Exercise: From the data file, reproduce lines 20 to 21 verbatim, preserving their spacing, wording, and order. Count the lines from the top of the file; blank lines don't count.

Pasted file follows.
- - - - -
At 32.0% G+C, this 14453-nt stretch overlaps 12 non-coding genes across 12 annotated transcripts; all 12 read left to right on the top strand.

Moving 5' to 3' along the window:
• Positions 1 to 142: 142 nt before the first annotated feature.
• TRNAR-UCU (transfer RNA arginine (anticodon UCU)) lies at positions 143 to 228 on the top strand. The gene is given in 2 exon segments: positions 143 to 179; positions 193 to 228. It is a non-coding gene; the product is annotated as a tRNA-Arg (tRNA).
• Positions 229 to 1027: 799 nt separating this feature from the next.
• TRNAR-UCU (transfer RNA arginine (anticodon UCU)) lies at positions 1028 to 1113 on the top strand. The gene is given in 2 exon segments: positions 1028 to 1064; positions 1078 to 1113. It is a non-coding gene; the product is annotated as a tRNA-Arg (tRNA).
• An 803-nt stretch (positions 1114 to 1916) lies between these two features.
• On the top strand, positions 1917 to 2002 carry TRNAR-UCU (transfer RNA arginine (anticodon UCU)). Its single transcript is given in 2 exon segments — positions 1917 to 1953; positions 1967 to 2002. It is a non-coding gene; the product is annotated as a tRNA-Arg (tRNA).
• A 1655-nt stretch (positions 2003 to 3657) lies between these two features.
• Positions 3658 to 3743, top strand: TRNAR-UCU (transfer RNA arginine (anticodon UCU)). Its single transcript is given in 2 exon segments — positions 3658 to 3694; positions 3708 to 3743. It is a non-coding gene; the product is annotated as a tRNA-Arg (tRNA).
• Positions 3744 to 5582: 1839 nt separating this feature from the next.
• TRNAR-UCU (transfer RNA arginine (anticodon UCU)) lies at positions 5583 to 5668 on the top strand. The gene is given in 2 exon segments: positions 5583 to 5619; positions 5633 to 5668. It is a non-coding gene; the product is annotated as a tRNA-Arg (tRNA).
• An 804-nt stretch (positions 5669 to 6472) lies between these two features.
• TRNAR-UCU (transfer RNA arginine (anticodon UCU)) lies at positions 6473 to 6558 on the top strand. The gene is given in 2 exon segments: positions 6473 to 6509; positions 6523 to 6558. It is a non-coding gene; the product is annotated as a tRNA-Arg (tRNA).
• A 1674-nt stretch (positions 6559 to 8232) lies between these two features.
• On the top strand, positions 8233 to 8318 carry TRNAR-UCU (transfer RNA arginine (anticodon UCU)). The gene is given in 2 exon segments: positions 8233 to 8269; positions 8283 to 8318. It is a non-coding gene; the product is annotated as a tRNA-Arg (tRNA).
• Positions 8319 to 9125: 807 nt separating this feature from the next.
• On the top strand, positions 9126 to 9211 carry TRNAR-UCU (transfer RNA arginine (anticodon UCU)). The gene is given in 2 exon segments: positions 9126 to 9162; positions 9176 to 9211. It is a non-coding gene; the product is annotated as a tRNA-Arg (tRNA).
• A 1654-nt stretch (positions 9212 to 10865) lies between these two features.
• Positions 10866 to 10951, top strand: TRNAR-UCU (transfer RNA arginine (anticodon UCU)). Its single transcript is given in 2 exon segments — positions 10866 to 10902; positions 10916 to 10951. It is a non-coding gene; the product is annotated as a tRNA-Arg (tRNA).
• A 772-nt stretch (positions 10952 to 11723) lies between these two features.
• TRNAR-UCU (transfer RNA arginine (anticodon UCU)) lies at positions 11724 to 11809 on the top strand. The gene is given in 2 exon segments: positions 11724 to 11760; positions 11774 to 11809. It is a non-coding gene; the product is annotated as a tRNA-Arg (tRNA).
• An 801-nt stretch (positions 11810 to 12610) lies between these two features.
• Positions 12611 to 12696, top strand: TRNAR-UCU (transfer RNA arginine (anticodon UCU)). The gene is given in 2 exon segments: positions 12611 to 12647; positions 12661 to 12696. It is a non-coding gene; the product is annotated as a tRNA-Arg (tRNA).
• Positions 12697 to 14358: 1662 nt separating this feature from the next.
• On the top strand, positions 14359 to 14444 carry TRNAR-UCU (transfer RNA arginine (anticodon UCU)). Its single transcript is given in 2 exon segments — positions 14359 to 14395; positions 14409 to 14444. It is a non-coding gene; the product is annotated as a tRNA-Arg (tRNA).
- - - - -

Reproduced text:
• Positions 10866 to 10951, top strand: TRNAR-UCU (transfer RNA arginine (anticodon UCU)). Its single transcript is given in 2 exon segments — positions 10866 to 10902; positions 10916 to 10951. It is a non-coding gene; the product is annotated as a tRNA-Arg (tRNA).
• A 772-nt stretch (positions 10952 to 11723) lies between these two features.